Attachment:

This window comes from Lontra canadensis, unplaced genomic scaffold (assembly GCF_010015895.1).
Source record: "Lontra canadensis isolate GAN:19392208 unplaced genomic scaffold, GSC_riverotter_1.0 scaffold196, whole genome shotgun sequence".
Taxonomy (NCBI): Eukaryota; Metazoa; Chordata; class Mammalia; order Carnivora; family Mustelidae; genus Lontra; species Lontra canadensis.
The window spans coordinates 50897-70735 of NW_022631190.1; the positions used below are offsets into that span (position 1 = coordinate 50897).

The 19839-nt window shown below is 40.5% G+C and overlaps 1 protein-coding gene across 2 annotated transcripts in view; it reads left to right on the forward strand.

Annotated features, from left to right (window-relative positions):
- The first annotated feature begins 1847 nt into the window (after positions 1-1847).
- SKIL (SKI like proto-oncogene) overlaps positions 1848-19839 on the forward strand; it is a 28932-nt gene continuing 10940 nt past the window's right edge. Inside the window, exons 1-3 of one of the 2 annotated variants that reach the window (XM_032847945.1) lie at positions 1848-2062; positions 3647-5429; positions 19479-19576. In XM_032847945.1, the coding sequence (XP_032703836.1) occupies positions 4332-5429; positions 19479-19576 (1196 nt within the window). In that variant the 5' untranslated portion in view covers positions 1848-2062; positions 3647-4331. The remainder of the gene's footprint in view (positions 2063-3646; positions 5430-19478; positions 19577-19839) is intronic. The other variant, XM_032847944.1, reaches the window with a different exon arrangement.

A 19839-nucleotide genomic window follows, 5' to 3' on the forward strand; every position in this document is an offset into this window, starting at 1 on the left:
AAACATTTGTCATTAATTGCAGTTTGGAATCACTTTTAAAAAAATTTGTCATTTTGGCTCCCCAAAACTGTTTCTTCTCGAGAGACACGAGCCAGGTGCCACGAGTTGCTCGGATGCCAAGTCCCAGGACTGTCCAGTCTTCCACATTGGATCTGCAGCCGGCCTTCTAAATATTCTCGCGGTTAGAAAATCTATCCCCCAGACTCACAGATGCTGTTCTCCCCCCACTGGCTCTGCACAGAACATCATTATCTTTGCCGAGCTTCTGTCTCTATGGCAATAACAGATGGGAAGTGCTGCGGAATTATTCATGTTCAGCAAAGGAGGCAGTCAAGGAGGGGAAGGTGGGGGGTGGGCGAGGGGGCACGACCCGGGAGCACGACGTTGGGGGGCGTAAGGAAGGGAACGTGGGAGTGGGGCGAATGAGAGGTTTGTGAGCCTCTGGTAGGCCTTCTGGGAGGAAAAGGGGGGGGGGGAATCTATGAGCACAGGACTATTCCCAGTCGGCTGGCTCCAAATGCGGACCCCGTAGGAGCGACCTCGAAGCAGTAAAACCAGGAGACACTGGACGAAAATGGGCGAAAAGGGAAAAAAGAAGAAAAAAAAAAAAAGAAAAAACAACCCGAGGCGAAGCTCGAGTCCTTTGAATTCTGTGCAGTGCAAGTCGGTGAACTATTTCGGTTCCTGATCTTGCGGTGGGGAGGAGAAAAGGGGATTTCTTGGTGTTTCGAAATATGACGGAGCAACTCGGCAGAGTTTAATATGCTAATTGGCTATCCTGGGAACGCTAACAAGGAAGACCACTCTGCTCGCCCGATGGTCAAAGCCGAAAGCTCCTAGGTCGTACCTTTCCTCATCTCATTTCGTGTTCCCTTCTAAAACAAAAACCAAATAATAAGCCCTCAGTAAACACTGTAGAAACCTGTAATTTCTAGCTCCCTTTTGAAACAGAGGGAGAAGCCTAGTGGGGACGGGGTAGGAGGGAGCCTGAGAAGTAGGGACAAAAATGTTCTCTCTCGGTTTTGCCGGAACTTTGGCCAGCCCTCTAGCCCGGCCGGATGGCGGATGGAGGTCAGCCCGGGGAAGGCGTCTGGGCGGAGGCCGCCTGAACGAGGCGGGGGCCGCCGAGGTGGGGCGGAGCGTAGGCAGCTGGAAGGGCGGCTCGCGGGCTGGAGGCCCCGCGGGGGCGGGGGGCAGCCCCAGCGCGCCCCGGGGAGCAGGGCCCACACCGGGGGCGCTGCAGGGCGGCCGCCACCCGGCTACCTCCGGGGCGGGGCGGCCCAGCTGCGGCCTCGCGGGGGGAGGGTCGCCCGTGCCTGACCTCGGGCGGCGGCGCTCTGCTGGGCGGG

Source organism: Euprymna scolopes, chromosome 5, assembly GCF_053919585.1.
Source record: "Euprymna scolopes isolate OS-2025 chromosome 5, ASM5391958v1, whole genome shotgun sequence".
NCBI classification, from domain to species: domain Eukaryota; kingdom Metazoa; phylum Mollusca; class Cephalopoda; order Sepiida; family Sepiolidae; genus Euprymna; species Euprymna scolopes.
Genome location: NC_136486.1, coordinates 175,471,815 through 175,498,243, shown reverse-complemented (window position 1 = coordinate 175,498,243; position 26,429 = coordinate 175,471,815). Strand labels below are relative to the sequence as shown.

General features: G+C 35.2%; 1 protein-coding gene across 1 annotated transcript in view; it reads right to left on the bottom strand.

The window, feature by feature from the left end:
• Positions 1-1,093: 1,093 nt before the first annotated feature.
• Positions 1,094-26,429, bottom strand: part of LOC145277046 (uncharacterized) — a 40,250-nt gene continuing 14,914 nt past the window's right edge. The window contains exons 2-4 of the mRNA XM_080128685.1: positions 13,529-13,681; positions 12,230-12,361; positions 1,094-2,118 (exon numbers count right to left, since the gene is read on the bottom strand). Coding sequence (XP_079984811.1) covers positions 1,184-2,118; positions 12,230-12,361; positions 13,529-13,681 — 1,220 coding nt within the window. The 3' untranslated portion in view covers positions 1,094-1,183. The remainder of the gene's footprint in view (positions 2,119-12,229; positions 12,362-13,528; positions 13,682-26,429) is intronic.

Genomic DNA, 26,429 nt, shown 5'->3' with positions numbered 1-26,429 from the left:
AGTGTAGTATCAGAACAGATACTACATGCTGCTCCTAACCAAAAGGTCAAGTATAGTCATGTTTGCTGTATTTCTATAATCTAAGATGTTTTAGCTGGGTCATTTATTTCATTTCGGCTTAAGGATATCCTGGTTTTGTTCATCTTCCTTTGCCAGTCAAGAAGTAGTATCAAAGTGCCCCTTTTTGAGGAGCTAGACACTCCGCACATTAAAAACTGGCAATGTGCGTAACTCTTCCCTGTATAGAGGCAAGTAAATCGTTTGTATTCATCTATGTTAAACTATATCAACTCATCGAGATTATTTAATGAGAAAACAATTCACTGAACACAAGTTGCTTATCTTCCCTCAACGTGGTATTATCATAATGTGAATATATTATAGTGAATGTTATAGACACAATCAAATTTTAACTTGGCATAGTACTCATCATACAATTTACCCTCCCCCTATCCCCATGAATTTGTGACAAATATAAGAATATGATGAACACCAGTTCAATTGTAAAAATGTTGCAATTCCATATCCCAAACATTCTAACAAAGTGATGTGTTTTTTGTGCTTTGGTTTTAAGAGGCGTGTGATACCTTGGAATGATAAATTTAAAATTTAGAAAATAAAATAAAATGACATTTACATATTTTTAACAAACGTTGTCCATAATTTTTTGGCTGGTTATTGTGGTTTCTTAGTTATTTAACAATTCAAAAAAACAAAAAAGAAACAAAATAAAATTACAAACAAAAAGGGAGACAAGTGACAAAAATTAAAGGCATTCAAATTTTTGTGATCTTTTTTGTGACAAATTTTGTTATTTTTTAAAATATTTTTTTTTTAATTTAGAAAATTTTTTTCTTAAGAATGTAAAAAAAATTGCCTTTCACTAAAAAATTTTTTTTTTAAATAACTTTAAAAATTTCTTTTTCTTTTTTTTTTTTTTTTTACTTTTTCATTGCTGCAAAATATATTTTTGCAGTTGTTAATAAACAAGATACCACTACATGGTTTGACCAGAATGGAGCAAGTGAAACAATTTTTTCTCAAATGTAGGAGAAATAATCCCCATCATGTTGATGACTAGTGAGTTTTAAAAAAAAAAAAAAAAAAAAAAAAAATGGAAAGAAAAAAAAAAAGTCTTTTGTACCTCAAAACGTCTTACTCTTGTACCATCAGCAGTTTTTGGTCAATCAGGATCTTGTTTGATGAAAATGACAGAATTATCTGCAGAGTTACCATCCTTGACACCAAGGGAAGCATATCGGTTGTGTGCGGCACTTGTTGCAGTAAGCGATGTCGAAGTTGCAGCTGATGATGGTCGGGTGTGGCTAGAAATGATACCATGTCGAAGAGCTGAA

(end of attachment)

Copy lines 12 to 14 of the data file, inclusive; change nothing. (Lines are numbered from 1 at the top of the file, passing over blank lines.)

Source record: "Euprymna scolopes isolate OS-2025 chromosome 5, ASM5391958v1, whole genome shotgun sequence".
NCBI classification, from domain to species: domain Eukaryota; kingdom Metazoa; phylum Mollusca; class Cephalopoda; order Sepiida; family Sepiolidae; genus Euprymna; species Euprymna scolopes.
Genome location: NC_136486.1, coordinates 175,471,815 through 175,498,243, shown reverse-complemented (window position 1 = coordinate 175,498,243; position 26,429 = coordinate 175,471,815). Strand labels below are relative to the sequence as shown.